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Published July 30, 2019
A University of Wyoming program that has helped find solutions to natural resource challenges is being retooled to work with Wyoming communities in an effort to boost the state’s tourism economy.
Using a $50,000 grant from the university’s new Institute of Innovation and Entrepreneurship (IIE), UW’s Haub School of Environment and Natural Resources is developing plans to focus its Collaborative Solutions Program on helping communities grow their recreation economies while stewarding their environmental resources.
“The idea is to help Wyoming communities by fostering entrepreneurial ecosystems and outdoor recreation collaboratives throughout the state,” says Steve Smutko, the Haub School’s Spicer Wyoming Excellence Chair who leads the Collaborative Solutions Program. “The funding from the IIE will allow us to position ourselves to support Wyoming’s economic diversification efforts and help the university achieve its goal of improving the well-being of Wyoming communities.”
Wyoming’s tourism industry is the state’s second-largest economic sector, generating $3.57 billion in economic activity in 2017 and growing at an annual rate of 3.4 percent since 2007. The state’s ENDOW (Economically Needed Diversity Options for Wyoming) initiative has targeted the tourism and outdoor recreation sectors in its plans to grow and diversify the state’s economy, aiming to employ an additional 10,000 workers and boost the annual economic impact to $8 billion by 2038.
“Growing tourism and recreation amenities and services will help retain and attract young, skilled workers -- an important demographic for economic growth,” Haub School Dean Mindy Benson says. “The tourism and recreation sectors of Wyoming’s economy are ripe for advancement and regional diversification. We intend to help achieve that growth by serving as a resource for community collaboration and environmental stewardship.”
This approach is in line with ENDOW recommendations, which include landscape-level planning, collaboration and creation of connections that secure access to recreation opportunities in the state; and incorporating the concepts of conservation, sustainability and stewardship in all tourism and outdoor recreation planning.
The Collaborative Solutions Program is part of the Haub School’s Ruckelshaus Institute of Environment and Natural Resources, which has worked for over 25 years to help find collaborative and science-based solutions to the state’s pressing environmental and natural resource challenges. That includes a yearlong skills and leadership course for mid- and upper-level natural resource professionals, as well as a third-party facilitation and mediation service that helped produce recommendations to reduce ground-level ozone pollution in Sublette County; forest and recreation management plans in conjunction with the governor’s office; prairie dog management strategies in the Thunder Basin National Grassland; and a proposal from the Western Governors Association to improve the effectiveness of the Endangered Species Act.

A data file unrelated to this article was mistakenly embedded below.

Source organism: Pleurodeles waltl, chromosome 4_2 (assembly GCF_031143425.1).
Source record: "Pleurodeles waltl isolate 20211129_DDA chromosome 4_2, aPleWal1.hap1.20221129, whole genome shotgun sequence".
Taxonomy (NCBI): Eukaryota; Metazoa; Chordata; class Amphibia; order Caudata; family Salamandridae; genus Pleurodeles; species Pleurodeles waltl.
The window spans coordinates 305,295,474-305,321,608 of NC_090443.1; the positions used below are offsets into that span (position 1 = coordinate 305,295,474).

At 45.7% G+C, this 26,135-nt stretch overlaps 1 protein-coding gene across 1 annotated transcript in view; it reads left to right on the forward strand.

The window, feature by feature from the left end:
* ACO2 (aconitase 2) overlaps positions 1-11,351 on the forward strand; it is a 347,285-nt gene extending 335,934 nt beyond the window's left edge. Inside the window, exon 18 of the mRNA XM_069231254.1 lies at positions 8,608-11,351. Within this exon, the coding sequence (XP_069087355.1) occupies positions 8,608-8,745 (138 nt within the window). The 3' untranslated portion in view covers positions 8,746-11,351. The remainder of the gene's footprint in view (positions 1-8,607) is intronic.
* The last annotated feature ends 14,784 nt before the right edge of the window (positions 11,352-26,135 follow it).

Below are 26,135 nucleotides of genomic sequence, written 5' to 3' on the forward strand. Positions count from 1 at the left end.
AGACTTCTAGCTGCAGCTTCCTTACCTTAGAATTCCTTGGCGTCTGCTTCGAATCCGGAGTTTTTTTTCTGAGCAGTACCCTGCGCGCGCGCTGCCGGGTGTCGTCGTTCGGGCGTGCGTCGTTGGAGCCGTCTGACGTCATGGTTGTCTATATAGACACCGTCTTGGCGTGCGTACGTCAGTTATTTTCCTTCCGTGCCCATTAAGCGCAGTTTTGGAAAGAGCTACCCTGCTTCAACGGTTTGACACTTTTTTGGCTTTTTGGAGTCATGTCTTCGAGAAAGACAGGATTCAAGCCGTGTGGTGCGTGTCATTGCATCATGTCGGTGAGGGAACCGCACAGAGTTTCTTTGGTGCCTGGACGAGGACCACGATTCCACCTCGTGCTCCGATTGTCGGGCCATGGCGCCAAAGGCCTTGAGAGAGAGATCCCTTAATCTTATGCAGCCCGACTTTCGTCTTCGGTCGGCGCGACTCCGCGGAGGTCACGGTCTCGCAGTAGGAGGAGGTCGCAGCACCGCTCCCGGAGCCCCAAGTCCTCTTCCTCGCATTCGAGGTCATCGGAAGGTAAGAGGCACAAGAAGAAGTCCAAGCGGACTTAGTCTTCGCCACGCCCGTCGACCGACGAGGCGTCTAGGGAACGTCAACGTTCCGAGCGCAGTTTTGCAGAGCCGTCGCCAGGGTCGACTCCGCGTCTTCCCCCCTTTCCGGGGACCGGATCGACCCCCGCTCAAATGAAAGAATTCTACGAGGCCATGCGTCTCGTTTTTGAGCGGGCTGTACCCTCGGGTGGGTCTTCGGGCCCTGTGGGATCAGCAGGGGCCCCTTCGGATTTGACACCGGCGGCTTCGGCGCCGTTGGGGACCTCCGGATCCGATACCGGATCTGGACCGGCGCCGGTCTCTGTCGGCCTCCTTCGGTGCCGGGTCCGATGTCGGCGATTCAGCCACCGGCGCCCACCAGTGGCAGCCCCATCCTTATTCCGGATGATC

Under the new plan, the Collaborative Solutions Program would focus on emerging challenges in Wyoming’s recreation economy.
“The ability to balance economic opportunity with environmental stewardship is one of the biggest challenges facing Wyoming communities. In some communities, recreation and tourism already are creating pressures associated with increased visitor use popularity, including affordable-housing shortages, traffic congestion and negatively impacted wildlife,” Smutko says. “For Wyoming to maintain its quality of life and the environmental amenities that attract visitors and associated economic development, these challenges must be acknowledged and proactively addressed through decision-making that is efficient, effective and collaborative.”
In a pilot phase, the Collaborative Solutions Program aims to serve as a consultant for two Wyoming communities seeking to foster more tourism and outdoor recreation. The work could produce guides for community investment in tourism, infrastructure needs assessments, and plans to attract private investments or public-private partnerships.
Eventually, the Collaborative Solutions Program intends to prepare a report -- based on pilot projects and listening sessions throughout the state -- to help achieve ENDOW’s recommendation to create a collaboration fund to financially and technically support local outdoor recreation collaboratives.
For more information, email Smutko at firstname.lastname@example.org or call (307) 460-8031.